The Commonwealth Fashion Exchange - Credits Sean Ebsworth

Duchesses, princesses, journalists and top models; there were so many last week at Buckingham Palace, all of them rushing to inaugurate ‘The Commonwealth Fashion Exchange’, the eco-fashion exhibition created and managed by Eco-Age, the ethical fashion company owned by the London-based green queen Livia Firth, once Livia Giuggioli, film producer, wife of Colin Firth and passionate supporter of environmental and ethical fashion.


The Commonwealth Fashion Exchange – Kate Middleton, Stella McCartney, Anna Wintour, Livia Firth Credits: Sean Ebsworth

The exhibition showcases 30 eco-friendly haute couture looks created by established and emerging fashion talent from across the Commonwealth’s 53 countries, each of which, in a kind of stylistic twinning, is paired with artisans and materials in a different country from own. Just to name a few: Stella McCartney has used Indian silk, Burberry has created the timeless trench coat with sustainable Australian wool.

Stella McCartney – Credits: Sean Ebsworth

‘The Commonwealth Fashion Exchange’ is an ambitious project with long term aims, that is being developed in partnership with Swarovski, The Woolmark Company and MATCHESFASHION.COM and that has been celebrated during the London Fashion Week in order not to turn the spotlight on the sustainable sector of the fashion industry, because, as Livia Firth said, industrial ethics is the basis of progress. The aim of the whole project is indeed to demonstrate that the development of society can only be based on social justice, which translated means respect for the rights of workers and the environment. A challenge that in the fashion industry is very possible, indeed necessary, precisely because its social and economic impact is enormous. We all have to get dressed, Livia Firth pointed out, and if each of us did it ethically, it would be much easier to change things.

Returning to the 30 creations exhibited at Buckingham Palace, it is as if each one were telling their place of origin and the people who made it; the choice of fabrics, colors, combinations and shapes are almost reportage from many corners of the world.

Buddi Batiks – Credits: Sean Ebsworth

Elegant and sinuous is the long and low-cut dress by Buddhi Batiks, a company that is based in north-western Sri Lanka and that used Seacell™ fabric made from algae and silk which has been hand pleated and batiked by Buddhi Batiks’ team of craft women in the village of Koswadiya, and lined with peace (Ahimsa) silk from India.

Rizwan Beyg – Credits Sean Ebsworth

The composition of Rizwan Beyg, a Pakistan designer who comes from architecture and who tries to combine the tradition of his country with the artistic innovation of young talents, is a a skirt and coat featuring motifs designed by the ‘truck artists’ of Pakistan (they design colorful motifs inspired by nature, and painted by rural artist), then embroidered by the village women of Bhawalpur.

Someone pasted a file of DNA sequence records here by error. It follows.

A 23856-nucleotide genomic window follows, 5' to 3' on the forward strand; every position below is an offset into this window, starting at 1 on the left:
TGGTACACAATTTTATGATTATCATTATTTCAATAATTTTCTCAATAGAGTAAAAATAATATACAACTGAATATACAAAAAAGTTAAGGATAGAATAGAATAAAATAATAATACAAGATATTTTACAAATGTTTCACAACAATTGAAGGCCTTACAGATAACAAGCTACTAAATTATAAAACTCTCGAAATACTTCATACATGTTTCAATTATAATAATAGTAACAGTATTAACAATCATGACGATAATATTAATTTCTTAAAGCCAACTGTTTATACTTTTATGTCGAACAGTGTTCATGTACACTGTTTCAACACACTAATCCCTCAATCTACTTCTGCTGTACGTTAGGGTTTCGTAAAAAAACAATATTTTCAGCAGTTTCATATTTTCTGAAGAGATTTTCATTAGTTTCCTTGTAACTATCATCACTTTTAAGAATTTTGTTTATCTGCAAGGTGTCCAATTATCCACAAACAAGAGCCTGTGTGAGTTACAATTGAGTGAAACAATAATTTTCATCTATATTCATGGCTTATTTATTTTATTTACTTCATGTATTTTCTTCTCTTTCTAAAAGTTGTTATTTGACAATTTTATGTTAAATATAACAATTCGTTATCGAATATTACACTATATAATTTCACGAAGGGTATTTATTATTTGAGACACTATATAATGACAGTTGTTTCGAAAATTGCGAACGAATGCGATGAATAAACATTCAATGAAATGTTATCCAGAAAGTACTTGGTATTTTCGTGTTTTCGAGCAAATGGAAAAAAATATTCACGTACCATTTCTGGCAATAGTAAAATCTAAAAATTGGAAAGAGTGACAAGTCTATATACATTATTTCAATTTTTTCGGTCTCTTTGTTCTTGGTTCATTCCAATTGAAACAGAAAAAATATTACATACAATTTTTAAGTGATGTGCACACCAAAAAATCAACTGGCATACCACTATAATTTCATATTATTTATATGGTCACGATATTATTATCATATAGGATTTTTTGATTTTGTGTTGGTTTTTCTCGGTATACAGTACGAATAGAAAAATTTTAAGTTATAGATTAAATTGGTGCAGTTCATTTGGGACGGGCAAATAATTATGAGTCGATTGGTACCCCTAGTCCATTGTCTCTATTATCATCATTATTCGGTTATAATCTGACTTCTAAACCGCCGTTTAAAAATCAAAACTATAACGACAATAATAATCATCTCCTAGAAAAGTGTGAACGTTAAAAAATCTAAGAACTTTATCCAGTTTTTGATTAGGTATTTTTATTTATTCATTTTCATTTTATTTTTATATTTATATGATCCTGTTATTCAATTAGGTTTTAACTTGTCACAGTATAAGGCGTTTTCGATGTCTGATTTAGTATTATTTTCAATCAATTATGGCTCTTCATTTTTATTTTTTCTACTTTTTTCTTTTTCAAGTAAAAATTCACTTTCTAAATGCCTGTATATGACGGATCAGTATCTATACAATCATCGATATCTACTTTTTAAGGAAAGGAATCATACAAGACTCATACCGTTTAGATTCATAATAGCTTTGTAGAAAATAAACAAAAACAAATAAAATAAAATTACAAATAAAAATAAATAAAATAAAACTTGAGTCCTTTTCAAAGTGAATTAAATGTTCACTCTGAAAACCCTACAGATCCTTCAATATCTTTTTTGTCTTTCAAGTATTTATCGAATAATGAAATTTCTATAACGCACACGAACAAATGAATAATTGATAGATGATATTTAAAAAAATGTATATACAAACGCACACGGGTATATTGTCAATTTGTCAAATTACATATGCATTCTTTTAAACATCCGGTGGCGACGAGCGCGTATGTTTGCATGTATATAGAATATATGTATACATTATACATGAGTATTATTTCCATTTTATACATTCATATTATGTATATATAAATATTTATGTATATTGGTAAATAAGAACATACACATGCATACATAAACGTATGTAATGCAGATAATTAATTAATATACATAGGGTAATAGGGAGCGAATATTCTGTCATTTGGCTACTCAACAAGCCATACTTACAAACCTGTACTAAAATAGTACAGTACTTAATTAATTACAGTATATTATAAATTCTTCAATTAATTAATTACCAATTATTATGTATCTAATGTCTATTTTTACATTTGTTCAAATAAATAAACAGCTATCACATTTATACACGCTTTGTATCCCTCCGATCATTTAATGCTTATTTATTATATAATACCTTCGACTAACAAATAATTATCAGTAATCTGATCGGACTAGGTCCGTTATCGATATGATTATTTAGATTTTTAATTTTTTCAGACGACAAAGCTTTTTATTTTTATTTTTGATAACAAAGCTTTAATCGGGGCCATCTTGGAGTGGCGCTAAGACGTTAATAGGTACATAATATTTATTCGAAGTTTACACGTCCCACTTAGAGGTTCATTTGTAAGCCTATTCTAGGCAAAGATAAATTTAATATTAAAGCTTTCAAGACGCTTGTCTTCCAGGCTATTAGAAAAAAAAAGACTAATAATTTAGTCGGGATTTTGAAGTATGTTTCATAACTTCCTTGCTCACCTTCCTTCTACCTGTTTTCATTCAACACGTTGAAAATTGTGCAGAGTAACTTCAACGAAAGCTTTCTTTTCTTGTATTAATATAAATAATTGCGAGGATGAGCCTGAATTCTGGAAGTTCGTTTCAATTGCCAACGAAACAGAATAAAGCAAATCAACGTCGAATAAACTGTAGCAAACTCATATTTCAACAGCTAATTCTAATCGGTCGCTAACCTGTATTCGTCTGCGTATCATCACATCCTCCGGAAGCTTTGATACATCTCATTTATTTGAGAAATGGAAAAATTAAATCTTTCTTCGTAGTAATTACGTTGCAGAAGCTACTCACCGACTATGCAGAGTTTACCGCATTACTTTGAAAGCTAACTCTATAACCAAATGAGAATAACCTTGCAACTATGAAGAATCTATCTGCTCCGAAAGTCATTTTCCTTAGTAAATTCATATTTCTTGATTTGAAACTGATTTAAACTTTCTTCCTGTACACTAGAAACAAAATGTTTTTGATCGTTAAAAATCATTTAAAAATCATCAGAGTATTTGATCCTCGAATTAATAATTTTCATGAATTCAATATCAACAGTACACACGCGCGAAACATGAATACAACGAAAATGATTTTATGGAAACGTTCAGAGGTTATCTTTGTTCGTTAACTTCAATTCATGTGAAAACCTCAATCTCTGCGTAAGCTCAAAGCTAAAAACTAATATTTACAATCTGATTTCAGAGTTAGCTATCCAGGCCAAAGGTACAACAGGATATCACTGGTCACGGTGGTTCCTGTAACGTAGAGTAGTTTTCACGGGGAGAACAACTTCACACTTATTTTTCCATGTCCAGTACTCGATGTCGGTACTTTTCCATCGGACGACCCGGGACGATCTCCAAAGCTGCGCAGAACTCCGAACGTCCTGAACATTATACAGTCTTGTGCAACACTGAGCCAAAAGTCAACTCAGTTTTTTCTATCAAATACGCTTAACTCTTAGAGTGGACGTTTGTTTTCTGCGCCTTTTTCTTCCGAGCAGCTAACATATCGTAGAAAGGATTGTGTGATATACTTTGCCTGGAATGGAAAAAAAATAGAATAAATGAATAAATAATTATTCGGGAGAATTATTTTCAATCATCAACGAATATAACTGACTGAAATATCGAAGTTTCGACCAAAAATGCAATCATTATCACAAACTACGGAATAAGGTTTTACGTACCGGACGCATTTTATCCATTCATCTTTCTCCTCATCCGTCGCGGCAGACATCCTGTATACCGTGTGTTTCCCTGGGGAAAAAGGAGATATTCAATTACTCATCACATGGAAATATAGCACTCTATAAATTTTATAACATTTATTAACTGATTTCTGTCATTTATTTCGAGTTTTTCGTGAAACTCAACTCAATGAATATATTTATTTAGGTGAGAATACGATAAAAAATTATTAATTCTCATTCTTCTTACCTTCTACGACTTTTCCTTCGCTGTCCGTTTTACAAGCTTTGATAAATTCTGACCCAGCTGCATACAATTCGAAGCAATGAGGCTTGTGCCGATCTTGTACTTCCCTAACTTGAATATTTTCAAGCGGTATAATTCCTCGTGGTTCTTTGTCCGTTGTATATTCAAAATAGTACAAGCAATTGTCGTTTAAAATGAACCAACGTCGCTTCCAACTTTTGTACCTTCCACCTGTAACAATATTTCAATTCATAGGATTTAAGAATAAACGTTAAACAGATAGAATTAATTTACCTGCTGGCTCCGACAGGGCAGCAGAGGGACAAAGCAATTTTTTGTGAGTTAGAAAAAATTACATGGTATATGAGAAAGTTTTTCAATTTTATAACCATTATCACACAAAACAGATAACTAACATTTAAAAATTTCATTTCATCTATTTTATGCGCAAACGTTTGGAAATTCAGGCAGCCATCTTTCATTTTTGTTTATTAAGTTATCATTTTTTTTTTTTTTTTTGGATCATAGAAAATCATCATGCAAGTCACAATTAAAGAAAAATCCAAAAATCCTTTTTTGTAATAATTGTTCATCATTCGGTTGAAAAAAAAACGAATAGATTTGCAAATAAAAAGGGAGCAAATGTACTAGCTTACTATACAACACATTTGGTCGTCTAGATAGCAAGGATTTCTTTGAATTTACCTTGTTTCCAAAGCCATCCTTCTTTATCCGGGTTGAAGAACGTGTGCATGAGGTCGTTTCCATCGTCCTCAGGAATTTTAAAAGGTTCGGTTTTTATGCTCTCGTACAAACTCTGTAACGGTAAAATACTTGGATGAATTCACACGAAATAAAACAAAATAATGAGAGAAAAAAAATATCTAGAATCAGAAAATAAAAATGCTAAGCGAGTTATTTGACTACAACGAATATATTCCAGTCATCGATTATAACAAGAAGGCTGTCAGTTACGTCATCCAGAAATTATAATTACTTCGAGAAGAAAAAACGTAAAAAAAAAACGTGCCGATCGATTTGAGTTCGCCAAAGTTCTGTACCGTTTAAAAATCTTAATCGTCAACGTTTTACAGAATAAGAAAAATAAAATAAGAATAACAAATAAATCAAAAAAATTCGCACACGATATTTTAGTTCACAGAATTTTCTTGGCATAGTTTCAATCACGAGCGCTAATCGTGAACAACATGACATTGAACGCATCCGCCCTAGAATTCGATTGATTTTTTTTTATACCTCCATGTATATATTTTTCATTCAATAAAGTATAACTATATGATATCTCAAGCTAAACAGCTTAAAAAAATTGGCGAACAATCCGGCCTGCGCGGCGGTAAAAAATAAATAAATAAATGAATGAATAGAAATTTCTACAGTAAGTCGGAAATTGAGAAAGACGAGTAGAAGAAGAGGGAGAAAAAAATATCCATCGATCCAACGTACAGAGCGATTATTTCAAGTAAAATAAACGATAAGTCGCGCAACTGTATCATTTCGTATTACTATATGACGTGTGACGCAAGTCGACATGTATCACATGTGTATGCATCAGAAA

Inspired by the most recent oil spill in the East China Sea and the destruction caused to our oceans and ecosystems, the gown of the Toronto-based womenswear designer Lucian Matis is made with a wool blend fabric, and embellished with black Swarovski upcycled crystals. To accompany the gown, a classic roll necklace was created by three Ju/’hoansi groups living in the eastern region of Namibia. The method for creating the beads is believed to date back 60,000 years, using ostrich eggshells that are broken in to small pieces, clipped into circles and pierced with a hole.

 

Another gem: in addition to Livia Firth, to speak Italian in ‘The Commonwealth Fashion Exchange’ there are also the exhibition dummies, made by the Italian company Bonaveri in 100% biodegradable bioplastic (which comes to 72% from sugar cane) and painted with B Paint®, the first natural paint composed exclusively of renewable organic substances.

We will not reveal anymore. Only that the exhibition, born under the aegis of the Commonwealth Fashion Council, non-profit organization that supports the eco-sustainability of the fashion industry, will be open for free until the next 6 March at the Australia House in London, where it moved after the inauguration at Buckingham Palace and then it will move around the various states of the Commonwealth. If you do not have time or opportunity to visit it, you can find it on the Google Arts platform but also on the website of Eco-Age.

Novella Di Paolo

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